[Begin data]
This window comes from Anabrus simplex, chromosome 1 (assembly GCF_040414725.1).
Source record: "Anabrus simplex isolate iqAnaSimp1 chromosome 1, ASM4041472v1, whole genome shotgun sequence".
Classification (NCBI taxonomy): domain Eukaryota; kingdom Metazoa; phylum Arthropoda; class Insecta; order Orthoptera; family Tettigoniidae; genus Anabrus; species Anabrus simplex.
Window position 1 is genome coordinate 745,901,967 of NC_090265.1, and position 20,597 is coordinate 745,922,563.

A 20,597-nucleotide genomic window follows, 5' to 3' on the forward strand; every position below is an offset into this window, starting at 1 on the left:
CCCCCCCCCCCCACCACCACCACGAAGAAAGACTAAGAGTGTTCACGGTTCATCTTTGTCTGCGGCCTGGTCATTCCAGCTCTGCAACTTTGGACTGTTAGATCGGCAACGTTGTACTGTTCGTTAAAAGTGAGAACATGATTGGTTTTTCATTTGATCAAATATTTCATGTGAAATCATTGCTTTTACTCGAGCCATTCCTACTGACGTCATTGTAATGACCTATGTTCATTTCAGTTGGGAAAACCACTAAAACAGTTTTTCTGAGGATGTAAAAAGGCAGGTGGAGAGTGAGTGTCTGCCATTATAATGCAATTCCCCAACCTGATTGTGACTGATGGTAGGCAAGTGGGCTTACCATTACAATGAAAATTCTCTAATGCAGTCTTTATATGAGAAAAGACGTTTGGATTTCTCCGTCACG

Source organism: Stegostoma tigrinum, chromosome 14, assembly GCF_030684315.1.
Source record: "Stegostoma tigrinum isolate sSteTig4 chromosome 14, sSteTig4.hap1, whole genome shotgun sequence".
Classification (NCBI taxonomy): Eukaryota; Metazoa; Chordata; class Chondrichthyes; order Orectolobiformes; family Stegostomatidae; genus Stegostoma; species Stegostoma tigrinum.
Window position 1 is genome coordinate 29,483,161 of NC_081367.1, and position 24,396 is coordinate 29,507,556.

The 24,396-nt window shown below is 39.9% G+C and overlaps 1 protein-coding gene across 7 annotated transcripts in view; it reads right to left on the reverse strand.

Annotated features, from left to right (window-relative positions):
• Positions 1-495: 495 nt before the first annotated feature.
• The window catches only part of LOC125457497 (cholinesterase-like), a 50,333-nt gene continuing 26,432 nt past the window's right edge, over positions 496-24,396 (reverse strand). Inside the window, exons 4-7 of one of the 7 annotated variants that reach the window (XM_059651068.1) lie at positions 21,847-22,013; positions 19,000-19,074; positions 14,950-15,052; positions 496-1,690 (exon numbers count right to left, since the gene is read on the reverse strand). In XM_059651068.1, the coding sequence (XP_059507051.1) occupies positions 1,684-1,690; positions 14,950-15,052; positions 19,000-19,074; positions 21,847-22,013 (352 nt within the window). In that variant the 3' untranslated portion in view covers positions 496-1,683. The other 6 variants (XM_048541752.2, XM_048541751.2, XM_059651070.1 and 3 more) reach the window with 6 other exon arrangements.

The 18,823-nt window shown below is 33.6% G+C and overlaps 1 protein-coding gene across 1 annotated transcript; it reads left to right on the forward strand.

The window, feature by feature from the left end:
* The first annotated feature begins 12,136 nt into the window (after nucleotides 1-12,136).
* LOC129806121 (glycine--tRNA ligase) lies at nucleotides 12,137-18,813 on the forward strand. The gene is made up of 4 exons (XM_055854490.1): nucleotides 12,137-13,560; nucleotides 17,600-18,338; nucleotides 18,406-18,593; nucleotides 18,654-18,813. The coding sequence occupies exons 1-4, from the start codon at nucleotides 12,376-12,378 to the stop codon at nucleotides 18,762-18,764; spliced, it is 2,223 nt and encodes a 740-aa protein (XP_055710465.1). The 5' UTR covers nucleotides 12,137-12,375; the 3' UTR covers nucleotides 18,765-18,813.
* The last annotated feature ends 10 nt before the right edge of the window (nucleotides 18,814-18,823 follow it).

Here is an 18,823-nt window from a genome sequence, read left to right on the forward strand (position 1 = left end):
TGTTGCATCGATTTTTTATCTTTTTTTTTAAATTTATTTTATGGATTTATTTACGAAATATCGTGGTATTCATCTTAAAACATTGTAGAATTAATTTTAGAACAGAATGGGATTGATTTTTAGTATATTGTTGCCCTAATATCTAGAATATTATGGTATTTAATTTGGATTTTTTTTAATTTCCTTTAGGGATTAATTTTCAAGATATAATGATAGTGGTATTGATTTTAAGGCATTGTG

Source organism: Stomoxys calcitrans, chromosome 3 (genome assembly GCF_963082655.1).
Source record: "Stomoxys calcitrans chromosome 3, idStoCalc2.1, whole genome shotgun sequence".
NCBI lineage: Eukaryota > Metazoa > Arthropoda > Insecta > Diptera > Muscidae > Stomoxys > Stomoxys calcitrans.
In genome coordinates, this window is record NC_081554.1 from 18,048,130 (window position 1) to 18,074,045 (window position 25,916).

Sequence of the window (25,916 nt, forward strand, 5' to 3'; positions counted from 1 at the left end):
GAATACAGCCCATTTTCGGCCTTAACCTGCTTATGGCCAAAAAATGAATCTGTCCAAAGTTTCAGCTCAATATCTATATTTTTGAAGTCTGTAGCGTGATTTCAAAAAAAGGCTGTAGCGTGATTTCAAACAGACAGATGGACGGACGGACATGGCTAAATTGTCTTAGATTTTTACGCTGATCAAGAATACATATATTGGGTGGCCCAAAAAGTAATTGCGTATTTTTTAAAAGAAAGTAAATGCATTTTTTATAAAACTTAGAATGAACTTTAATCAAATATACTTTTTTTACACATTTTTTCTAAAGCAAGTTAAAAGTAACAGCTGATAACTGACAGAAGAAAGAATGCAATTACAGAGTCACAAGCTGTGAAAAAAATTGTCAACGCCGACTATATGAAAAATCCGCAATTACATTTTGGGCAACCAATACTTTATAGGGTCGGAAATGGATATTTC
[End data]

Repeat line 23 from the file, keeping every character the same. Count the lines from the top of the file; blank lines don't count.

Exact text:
Source record: "Stomoxys calcitrans chromosome 3, idStoCalc2.1, whole genome shotgun sequence".